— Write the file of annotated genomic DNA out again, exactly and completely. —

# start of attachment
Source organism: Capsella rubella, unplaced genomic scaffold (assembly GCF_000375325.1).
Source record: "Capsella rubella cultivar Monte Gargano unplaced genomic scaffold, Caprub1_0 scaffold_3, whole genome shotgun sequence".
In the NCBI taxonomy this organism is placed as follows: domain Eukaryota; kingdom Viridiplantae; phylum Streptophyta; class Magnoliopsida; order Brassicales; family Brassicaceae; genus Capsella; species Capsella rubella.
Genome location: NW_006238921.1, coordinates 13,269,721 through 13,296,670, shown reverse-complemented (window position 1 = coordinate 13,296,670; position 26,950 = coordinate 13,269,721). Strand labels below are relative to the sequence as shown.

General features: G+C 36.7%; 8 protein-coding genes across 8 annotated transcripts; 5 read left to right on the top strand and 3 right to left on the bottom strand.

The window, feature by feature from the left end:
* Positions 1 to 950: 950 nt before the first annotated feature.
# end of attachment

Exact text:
Source organism: Capsella rubella, unplaced genomic scaffold (assembly GCF_000375325.1).
Source record: "Capsella rubella cultivar Monte Gargano unplaced genomic scaffold, Caprub1_0 scaffold_3, whole genome shotgun sequence".
In the NCBI taxonomy this organism is placed as follows: domain Eukaryota; kingdom Viridiplantae; phylum Streptophyta; class Magnoliopsida; order Brassicales; family Brassicaceae; genus Capsella; species Capsella rubella.
Genome location: NW_006238921.1, coordinates 13,269,721 through 13,296,670, shown reverse-complemented (window position 1 = coordinate 13,296,670; position 26,950 = coordinate 13,269,721). Strand labels below are relative to the sequence as shown.

General features: G+C 36.7%; 8 protein-coding genes across 8 annotated transcripts; 5 read left to right on the top strand and 3 right to left on the bottom strand.

The window, feature by feature from the left end:
* Positions 1 to 950: 950 nt before the first annotated feature.